A clever critique of Hollywood
on all-female Themyscira isle.
Yankee flier Steve Trevor rapidly acknowledges Diana’s physical superiority – whether she briefly holds him captive with her golden Lasso of Truth, or she extends a bulletproof arm bracer to keep him from being shot.
She is the better protector, and he pivots into being a strong support player.
“Who is the guy who is salty and jaded enough that he doesn’t have time for sexism?” Jenkins says of her version of the Steve Trevor character.
“If that person is going to help win that battle, he has to (react]) like: “We’re separating? That sounds great. You do what (you’re best at).”
The film also comments on Hollywood representation of women and people of colour. At one point, one of the men in Diana’s band of warriors, Sameer (Said Taghmaoui), even tells her that he would love to be an actor, but that his ethnicity puts him at a casting disadvantage.
The “ragtag team” of World War I warriors includes Sameer (Said Taghmaoui), Steve Trevor (Chris Pine), Wonder Woman (Gal Gadot), the Chief (Eugene Brave Rock) and Charlie (Ewen Bremner).
Wonder Woman is no screed, but the point of that modern meta-context couldn’t be sharper.
To dramatise the pitfalls of typecasting people, the director says, she wanted her hero “to be paired with a seemingly ragtag team of criminals: Oh, you’re a hustler and a liar, you’re a thief, you’re a killer? What the hell is this?”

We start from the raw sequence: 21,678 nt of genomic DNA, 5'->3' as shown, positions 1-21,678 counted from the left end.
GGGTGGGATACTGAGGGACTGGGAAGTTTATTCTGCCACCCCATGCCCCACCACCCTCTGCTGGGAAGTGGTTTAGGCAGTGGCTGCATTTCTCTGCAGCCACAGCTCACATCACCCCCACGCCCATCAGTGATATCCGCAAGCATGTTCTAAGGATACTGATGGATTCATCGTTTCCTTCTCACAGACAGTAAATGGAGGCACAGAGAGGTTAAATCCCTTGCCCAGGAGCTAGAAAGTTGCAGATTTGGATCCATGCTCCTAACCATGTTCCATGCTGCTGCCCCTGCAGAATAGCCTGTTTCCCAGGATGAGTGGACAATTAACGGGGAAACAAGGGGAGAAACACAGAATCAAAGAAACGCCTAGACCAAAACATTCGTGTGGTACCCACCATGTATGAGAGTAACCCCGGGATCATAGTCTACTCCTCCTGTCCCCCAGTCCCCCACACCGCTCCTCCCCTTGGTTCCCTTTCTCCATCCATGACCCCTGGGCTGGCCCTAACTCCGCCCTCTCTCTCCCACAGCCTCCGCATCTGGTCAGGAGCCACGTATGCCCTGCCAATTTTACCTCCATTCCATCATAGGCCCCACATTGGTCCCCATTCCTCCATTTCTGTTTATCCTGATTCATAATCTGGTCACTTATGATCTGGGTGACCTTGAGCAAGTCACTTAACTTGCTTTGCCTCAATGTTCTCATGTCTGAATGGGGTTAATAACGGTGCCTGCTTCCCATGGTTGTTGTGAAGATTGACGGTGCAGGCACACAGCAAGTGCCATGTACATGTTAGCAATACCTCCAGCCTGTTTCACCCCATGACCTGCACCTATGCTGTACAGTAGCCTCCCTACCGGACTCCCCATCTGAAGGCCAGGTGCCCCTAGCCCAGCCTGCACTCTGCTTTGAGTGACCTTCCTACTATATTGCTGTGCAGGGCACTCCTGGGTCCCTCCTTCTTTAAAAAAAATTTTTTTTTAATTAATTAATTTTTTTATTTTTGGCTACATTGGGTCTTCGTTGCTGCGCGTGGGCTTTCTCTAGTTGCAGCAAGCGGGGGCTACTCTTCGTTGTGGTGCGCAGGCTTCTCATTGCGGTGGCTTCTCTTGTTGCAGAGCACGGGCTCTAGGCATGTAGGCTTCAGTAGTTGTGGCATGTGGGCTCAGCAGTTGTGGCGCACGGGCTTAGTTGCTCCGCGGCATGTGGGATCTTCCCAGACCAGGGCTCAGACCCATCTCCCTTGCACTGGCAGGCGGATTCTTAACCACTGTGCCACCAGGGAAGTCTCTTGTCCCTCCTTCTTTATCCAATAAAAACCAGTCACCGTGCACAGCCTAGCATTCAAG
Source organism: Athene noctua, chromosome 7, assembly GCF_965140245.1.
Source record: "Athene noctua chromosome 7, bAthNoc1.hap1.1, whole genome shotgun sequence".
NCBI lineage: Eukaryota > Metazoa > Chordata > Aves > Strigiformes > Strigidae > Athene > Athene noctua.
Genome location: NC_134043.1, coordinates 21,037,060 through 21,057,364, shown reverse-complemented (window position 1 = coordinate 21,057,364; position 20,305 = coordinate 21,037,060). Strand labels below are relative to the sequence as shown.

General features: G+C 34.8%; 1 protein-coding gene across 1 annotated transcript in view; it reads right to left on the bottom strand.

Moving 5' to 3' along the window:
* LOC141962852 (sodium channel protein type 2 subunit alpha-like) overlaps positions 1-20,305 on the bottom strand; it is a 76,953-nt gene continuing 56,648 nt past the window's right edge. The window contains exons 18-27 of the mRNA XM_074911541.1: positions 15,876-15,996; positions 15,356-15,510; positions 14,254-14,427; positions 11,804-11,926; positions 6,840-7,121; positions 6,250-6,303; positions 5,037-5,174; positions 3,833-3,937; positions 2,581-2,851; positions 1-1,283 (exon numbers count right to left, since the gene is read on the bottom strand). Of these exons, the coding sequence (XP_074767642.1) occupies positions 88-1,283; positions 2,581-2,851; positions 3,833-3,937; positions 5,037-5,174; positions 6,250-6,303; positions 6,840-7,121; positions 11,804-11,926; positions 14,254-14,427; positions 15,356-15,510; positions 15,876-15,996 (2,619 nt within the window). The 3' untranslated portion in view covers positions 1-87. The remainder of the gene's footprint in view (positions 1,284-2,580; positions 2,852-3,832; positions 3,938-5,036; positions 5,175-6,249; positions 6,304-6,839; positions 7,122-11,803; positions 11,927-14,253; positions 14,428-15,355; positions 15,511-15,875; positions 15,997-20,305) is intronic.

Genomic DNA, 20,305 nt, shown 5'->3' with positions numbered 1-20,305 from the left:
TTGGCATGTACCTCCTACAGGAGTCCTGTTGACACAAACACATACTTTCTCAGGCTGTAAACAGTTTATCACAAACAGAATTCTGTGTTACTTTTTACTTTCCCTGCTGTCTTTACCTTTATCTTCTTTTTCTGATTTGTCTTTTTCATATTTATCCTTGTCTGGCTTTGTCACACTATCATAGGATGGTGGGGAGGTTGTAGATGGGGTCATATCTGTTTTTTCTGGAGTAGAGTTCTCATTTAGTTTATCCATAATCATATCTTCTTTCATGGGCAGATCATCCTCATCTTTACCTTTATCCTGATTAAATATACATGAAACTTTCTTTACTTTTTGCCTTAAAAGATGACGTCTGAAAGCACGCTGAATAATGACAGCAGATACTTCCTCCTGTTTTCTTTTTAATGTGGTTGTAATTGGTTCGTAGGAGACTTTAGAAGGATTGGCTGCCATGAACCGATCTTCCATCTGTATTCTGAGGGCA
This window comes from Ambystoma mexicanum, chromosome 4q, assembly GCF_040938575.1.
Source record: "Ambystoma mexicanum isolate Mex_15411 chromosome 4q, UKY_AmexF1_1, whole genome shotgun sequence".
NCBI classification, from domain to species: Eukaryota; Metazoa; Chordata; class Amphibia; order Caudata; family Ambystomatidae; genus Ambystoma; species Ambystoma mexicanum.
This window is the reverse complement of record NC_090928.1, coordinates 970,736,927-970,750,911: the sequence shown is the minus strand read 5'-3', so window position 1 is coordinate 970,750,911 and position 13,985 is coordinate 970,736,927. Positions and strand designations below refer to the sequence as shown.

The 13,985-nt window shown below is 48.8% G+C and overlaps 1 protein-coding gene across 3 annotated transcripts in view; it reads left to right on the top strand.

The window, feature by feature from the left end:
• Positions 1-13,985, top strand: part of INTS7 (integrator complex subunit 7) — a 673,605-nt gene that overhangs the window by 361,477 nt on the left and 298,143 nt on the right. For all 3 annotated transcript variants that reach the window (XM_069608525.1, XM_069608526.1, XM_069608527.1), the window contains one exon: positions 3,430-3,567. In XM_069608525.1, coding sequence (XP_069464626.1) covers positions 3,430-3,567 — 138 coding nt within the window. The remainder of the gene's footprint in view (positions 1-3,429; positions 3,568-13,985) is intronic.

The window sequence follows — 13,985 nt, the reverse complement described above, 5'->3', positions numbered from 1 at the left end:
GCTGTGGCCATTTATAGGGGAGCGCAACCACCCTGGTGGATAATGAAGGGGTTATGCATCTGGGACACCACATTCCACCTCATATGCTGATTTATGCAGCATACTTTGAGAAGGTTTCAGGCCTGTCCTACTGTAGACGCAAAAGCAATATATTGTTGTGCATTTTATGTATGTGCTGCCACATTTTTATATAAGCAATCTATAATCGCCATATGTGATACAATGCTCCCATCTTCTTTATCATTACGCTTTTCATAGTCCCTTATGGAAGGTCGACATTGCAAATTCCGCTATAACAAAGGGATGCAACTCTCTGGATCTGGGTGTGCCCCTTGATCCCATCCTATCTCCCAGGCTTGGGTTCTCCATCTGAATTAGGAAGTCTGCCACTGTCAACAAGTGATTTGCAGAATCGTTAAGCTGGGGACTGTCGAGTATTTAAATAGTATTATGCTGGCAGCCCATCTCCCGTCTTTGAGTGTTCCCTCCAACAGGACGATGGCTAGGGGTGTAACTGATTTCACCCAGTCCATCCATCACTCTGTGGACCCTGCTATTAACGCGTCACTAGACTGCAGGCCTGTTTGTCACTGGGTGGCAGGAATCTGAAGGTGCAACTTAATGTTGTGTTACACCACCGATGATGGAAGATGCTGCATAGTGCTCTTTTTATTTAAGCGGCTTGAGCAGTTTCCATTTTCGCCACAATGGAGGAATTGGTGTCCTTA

“Yes, that is the stamp you would put on them,” Jenkins tells The Wasington Post.
“The ‘traitor’ is not actually even taking money. He simply can’t live anywhere else. And so he’s doing what he can here. And the liar is really just an actor who is trying to survive and not be this soldier. And the soldier is not okay with killing after all.”
Arguably the film’s most on-thenose scene featuring her fellow warriors includes Sameer’s statement that his ethnicity is an impediment to pursuing a career in the West as an actor. The other warriors, including the Native American “Chief ”, offer insights that puncture any stereotyping.
Wonder Woman runs a bit longer than many solo superhero films, but this scene was especially vital to keep in, the director notes.
“I was absolutely steadfast about that,” Jenkins says. “I wish the movie were five minutes shorter, too. But if each of those characters don’t have that moment, then it becomes a movie about a liar and a thief and a murderer. And I was like: ‘I can’t. That’s not okay.’”
Especially when your period film about a costumed superhero is finely stitched with political commentary that bears striking relevance today. – The Washington Post
Gal Gadot as Wonder Woman. The film is more than just an action-packed extravaganza. The film has moments that subtly encapsulate the not-so-public aspects of Hollywood – the politics behind the glamorous industry.